This book felt immature and parts of the story were just not believable. Marit Weisenberg shows promise as a writer and her ideas have potential. I am expecting more to come as she grows in her profession. Don’t get me wrong, this is a decent series and I will probably read sequels. I enjoyed the characters and the premise. It just was missing something, the important je-ne-sais-quoi, the thing that takes a good novel over the top and makes it great. Fingers crossed the author will get there in the future.



The Heart is a Lonely Hunter (Carson McCullers) ♠♠♠♠

76The best description for this books is ‘language over content’. This is right up my alley. I loved Carson McCullers writing. It was beautiful, imaginative, interesting, and quirky. She is capable of making the mundane special. There is no real plot here but there is no need for it. Her characters are what carry the story. You will laugh with them, cry with them, hurt with them, grow with them. You will question their motives and you will praise their courage. You will wonder why and then go ‘ah, I see’. This is not a feel-good piece of work. This is a critical view on 1930s American small town society. You should read it because your life will be better for it. Also, I adore this cover!


Kinderland (Mawil) ♠♠♠♠♠

77Guys, I couldn’t be more excited about having found this book. This was like a walk down memory lane IN GRAPHIC NOVEL FORM. I found myself in Berlin in this eclectic comic book store – Modern Graphics (side note, you should check it out if you ever find yourself on Oranienstrasse). I had a fun conversation with one of the clerks there about our mutual admiration of Neil Gaiman until I asked him to recommend a local Berlin author – and here he led me to Mawil. I was immediately drawn into as it is about a young boy growing up in East Berlin, dealing with East German fallacies/idiosyncracies/quirks and the sudden fall of the Berlin wall. I devoured this book and essentially read it in one night. The illustrations are exactly what they should be given the topic. All in all, this is a home-run of a book.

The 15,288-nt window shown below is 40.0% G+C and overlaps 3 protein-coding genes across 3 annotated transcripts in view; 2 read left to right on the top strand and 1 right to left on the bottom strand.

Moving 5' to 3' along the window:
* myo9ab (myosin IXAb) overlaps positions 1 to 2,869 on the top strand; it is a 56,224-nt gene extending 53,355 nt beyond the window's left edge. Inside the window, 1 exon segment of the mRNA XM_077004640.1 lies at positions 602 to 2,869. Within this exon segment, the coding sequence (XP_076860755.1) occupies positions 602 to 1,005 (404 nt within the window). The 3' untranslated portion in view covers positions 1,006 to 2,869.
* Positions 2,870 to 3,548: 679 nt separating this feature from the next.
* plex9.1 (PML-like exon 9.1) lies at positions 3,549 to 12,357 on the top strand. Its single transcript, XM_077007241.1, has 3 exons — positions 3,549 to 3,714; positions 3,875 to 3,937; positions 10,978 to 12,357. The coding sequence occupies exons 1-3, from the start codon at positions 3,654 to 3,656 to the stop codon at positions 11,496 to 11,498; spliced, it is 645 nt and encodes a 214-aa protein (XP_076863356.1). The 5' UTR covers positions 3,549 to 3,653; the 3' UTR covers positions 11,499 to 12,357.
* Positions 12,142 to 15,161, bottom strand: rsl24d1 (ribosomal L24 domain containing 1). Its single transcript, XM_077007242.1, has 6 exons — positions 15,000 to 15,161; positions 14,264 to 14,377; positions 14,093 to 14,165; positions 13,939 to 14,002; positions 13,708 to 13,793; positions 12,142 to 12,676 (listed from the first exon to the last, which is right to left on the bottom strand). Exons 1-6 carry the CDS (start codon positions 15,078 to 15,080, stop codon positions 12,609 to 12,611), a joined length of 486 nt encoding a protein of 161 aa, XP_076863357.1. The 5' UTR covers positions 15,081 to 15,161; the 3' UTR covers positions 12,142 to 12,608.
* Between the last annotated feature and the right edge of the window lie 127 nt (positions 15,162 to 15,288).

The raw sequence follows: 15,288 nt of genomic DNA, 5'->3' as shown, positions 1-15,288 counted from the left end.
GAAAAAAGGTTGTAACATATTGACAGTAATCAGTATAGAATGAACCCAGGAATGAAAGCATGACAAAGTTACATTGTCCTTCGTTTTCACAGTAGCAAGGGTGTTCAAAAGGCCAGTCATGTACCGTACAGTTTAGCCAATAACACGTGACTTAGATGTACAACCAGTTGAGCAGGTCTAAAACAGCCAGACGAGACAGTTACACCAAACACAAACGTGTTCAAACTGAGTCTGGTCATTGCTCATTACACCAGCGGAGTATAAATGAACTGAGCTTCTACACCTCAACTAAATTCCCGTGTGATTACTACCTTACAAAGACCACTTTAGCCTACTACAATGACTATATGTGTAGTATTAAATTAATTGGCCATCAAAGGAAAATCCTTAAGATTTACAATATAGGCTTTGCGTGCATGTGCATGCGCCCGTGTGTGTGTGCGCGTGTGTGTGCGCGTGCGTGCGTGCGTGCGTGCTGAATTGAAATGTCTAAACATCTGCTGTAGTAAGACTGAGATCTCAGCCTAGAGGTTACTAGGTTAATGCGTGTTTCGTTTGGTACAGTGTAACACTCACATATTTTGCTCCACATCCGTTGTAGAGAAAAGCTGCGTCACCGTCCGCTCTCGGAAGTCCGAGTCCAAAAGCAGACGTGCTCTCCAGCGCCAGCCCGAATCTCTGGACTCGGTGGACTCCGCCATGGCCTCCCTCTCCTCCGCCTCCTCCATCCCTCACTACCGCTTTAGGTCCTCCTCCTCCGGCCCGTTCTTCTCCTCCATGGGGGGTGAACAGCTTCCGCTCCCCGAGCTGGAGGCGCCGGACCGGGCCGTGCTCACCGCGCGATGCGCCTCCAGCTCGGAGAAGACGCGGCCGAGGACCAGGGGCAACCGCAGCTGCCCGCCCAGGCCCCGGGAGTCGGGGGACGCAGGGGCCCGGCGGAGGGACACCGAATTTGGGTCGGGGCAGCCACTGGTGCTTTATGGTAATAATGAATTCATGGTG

It’s time for another Dewey’s readathon!

Woohoo!!!! It is readathon month! Dewey’s has been doing an amazing countdown, which I, unfortunately, couldn’t participate in as I spent most of September abroad in Germany. Nevertheless, I am stoked because 1) I love 24-hour readathons and 2) it is Dewey’s 10 year anniversary! And of course, I will be supporting one of my favorite charities again: The East Nashville Hope Exchange. I have to say I was overwhelmed with the monetary (and cookie/snacks, text messages, phone calls, and hanging out with me in coffee shops) support I received during the last readathon in April. It went way beyond my expectations. And I am certain the volunteers at the Hope Exchange appreciated it as well. So, with that said, let’s blow their minds this time! I pledge to donate 10 cents for every page I read. Please feel free to pledge any amount you choose if you feel so inclined 🙂 – let’s use #ichleseblog and @deweysreadathon with our donations (donation button is on the main site towards the bottom right). Alternatively, you could look through their specific wishlist and choose an item or two from there to donate.